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Reasons Why Executory Contracts May be Rejected

Executory contracts are often referred to as unexpired leases. If an individual or corporation should file for bankruptcy protection under Chapter 11, then the issue of an executory contract is whether it should be assumed or rejected for the benefit of the estate.

An executory contract is one where the obligations of both parties are “so far unperformed that the failure of either to complete performance would constitute a material breach” that would excuse the other party from performing its obligations.

Examples of Executory Contracts

Executory contracts include the following:

  • Employment contracts
  • Long-term purchase agreements
  • Construction contracts
  • Equipment leases
  • Settlement agreements
  • Real estate contracts
  • Other unexpired leases

Any of these and others can present a burden to the debtor that can affect its business operations and present an impediment to effectively restructuring its business and getting a viable plan confirmed by the creditors and court in a Chapter 11 bankruptcy.

When is the Determination Made Regarding Assumption or Rejection?

In Chapter 7 matters, the court will determine if an executory contract will be assumed or rejected within 60 days after filing. In a Chapter 11 restructuring, there are no time constraints for making the decision, which typically occurs when the Chapter 11 plan is confirmed or when the assets underlying the contract, or the entity itself, are divided or sold.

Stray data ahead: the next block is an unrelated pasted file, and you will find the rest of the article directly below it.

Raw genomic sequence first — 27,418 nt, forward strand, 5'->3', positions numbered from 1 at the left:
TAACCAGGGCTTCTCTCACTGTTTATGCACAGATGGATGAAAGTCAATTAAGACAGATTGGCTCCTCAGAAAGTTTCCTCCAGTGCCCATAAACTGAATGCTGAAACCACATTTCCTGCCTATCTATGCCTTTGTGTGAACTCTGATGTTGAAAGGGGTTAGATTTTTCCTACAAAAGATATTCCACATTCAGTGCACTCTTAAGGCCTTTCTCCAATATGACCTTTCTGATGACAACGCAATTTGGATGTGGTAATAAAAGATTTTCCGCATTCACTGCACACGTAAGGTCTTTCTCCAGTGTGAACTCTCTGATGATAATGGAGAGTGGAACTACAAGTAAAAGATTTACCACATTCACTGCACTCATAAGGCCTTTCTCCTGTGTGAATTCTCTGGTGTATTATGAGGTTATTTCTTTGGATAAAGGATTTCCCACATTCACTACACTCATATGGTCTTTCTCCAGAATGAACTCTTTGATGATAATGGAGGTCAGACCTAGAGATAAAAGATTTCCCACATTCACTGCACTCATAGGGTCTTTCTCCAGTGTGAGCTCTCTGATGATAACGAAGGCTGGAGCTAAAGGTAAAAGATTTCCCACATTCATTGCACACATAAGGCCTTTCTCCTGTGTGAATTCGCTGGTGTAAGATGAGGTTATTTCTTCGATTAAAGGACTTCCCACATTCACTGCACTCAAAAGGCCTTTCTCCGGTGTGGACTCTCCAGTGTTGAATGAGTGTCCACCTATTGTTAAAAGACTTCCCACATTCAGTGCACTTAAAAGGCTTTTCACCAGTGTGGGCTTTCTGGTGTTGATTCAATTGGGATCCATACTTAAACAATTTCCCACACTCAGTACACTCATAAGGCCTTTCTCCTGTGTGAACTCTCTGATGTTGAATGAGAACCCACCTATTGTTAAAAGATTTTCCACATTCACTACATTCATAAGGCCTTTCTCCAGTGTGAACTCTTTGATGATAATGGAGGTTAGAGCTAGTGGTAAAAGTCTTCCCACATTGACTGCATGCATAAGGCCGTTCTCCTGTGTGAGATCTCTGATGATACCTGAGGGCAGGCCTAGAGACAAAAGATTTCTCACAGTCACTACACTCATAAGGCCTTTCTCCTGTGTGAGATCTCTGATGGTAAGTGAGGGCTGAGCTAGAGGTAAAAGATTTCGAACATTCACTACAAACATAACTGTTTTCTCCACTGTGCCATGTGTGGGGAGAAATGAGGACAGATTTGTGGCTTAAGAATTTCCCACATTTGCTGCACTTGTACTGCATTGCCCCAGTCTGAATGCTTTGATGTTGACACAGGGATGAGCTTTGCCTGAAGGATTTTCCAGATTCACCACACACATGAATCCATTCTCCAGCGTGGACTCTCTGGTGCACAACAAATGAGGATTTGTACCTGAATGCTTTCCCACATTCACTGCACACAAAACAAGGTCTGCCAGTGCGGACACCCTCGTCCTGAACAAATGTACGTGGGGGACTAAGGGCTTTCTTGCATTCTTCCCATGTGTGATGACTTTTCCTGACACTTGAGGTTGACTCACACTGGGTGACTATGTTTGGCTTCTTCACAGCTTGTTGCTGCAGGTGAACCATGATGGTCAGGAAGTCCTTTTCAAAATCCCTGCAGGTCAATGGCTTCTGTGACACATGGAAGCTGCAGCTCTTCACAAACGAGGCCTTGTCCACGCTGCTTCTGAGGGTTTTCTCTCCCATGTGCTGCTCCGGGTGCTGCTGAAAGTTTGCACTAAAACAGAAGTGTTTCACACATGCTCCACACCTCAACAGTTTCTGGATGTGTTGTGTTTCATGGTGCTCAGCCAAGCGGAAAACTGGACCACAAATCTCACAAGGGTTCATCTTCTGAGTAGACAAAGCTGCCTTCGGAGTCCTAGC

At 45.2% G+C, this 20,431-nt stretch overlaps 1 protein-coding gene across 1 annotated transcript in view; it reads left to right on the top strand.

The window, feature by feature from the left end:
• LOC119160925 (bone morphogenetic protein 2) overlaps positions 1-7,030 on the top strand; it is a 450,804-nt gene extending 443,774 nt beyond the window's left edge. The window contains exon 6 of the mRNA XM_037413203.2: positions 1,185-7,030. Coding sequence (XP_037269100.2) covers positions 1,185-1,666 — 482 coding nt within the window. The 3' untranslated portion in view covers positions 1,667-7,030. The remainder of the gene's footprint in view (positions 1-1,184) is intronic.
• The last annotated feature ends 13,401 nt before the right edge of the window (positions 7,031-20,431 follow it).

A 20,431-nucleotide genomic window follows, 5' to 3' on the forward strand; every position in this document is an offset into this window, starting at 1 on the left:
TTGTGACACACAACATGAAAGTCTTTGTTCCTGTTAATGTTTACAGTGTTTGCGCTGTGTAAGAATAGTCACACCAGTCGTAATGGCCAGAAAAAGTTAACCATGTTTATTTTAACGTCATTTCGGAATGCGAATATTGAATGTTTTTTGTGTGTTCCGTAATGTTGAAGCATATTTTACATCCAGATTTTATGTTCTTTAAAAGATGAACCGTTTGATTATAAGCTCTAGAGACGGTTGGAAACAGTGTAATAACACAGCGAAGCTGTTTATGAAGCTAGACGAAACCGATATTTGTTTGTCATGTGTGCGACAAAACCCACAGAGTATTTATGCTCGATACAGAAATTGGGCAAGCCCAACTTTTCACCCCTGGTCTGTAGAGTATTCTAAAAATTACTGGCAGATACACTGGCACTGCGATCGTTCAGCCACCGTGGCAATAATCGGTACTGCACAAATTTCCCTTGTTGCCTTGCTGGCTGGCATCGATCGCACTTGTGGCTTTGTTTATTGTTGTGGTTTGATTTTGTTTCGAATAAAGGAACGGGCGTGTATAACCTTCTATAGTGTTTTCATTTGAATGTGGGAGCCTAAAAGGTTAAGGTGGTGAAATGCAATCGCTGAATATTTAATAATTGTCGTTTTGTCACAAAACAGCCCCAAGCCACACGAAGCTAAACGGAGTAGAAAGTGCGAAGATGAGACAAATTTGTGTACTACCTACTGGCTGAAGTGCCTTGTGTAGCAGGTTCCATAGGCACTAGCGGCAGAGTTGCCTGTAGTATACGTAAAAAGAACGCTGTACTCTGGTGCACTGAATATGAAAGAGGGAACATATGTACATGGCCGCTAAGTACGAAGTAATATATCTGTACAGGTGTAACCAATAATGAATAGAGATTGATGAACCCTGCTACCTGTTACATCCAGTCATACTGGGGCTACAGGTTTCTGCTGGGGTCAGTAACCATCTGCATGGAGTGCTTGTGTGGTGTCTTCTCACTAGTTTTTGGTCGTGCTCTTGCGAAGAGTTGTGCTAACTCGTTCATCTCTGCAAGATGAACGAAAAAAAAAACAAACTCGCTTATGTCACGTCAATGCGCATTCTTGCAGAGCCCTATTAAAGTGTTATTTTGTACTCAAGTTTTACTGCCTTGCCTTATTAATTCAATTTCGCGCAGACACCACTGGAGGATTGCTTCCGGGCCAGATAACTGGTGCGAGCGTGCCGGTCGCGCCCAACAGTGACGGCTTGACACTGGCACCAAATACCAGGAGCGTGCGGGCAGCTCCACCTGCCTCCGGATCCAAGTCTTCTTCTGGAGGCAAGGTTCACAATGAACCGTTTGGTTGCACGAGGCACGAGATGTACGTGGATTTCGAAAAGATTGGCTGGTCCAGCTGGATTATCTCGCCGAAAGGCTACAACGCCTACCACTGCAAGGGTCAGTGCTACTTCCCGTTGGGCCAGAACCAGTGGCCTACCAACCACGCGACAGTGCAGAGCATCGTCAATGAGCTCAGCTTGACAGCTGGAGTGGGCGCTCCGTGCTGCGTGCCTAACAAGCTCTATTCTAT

An executory contract may provide burdensome provisions or terms such as inflated rent or costs for construction materials, labor or property. If the debtor elects to reject the contract, it is informing the other party that it will no longer perform its obligations under the contract though the other party may still be willing and able to perform its duties. At this point, the rejection is considered a pre-petition breach of the contract and the only remedy available to the non-debtor party is to file an unsecured claim. Such claims are given the lowest priority and result in either no funds given to the claimant or only pennies on the dollar.

The bankruptcy court will examine the debtor’s or trustee’s decision to assume or reject the executory contract using the business judgment standard and will not typically consider the harm or damages to the other party to the contract. This standard defers to the debtor and will affirm any valid business reason for rejecting the contract, which may offer little or no benefit to the debtor in its reorganization efforts.

Dheeraj K. Singhal
About the Author
I help people keep the things they want and get rid of the things they don't want. I have been a lawyer for over 12 years and there are few things I enjoy more then getting great results for the people that trust me with their legal problems.
  • Kimberly Caswell

    Great Article. Thanks for the info, super helpful. Does anyone know where I can find a blank “2007 Bankruptcy B6G” to fill out?